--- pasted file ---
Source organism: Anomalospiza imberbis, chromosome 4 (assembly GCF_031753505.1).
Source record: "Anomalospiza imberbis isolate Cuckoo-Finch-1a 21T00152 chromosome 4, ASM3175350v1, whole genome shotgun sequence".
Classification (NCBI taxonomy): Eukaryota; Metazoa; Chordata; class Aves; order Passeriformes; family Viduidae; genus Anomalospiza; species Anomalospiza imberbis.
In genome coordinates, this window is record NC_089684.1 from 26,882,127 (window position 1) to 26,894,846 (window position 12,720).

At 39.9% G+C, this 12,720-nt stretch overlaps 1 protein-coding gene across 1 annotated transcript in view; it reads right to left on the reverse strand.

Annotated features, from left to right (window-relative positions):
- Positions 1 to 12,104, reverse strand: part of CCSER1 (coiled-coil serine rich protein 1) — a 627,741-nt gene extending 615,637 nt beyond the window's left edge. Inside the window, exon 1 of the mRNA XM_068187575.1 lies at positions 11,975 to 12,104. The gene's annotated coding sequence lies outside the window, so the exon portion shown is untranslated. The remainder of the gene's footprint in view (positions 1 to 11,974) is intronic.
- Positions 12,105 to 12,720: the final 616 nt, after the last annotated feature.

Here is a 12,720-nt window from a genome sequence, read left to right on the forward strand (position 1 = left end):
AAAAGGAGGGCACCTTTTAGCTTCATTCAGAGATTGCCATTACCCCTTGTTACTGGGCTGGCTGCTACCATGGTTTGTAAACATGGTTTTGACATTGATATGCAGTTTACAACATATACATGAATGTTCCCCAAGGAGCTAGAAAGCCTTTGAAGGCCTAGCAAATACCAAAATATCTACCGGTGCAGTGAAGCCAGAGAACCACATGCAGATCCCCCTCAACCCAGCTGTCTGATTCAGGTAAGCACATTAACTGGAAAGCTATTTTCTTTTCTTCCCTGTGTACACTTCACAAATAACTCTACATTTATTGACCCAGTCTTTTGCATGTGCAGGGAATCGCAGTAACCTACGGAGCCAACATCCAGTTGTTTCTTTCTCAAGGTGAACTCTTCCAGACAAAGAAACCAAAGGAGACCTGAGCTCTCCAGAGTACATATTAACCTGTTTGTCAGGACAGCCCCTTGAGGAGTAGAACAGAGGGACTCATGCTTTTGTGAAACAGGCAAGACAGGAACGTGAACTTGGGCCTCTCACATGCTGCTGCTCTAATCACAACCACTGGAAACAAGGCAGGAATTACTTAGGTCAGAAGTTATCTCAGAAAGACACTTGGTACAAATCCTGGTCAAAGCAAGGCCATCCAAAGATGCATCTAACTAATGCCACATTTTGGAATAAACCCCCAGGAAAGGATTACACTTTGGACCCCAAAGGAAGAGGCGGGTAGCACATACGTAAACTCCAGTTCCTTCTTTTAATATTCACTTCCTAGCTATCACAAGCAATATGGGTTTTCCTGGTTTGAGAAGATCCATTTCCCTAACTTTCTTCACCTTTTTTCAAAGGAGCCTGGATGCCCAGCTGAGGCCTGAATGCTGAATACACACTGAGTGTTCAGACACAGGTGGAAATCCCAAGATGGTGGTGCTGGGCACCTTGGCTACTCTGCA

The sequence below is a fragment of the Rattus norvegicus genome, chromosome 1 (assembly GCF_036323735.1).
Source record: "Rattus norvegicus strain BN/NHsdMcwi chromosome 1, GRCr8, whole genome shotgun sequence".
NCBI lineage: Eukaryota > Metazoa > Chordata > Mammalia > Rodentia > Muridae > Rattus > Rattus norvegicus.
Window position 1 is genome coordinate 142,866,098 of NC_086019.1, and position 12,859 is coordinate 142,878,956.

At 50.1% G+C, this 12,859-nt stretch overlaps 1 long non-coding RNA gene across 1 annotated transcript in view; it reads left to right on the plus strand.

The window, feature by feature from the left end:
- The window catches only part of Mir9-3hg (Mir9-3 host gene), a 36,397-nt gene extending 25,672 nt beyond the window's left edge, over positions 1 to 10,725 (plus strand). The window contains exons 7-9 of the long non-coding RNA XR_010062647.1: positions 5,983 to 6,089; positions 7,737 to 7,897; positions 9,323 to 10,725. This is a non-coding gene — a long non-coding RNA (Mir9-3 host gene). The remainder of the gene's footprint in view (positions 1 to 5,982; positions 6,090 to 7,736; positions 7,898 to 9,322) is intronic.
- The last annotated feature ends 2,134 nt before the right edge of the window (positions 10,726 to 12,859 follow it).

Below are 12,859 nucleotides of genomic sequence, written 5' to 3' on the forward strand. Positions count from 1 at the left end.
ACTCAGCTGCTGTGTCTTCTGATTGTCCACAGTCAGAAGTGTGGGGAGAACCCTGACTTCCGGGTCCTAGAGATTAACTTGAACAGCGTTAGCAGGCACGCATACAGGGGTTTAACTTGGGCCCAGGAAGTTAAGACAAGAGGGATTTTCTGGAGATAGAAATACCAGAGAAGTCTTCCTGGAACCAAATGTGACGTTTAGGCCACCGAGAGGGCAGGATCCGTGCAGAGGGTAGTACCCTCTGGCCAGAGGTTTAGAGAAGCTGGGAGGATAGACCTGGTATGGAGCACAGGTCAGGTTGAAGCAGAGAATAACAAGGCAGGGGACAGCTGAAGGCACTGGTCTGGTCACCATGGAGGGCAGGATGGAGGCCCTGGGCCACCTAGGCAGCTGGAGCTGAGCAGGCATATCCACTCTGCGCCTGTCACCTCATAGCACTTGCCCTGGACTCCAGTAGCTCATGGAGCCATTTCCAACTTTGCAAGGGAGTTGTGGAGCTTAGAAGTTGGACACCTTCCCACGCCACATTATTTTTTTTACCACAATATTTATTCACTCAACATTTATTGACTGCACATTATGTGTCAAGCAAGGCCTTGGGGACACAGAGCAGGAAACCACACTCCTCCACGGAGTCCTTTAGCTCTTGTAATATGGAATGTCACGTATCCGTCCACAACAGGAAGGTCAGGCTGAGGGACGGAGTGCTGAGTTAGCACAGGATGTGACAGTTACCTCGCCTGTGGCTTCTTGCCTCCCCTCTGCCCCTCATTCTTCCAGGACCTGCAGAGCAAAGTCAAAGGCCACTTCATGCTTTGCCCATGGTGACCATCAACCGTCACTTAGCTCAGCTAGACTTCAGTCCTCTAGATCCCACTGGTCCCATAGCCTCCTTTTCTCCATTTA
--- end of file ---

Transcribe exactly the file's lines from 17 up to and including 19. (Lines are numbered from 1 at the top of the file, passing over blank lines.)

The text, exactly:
- The window catches only part of Mir9-3hg (Mir9-3 host gene), a 36,397-nt gene extending 25,672 nt beyond the window's left edge, over positions 1 to 10,725 (plus strand). The window contains exons 7-9 of the long non-coding RNA XR_010062647.1: positions 5,983 to 6,089; positions 7,737 to 7,897; positions 9,323 to 10,725. This is a non-coding gene — a long non-coding RNA (Mir9-3 host gene). The remainder of the gene's footprint in view (positions 1 to 5,982; positions 6,090 to 7,736; positions 7,898 to 9,322) is intronic.
- The last annotated feature ends 2,134 nt before the right edge of the window (positions 10,726 to 12,859 follow it).

Below are 12,859 nucleotides of genomic sequence, written 5' to 3' on the forward strand. Positions count from 1 at the left end.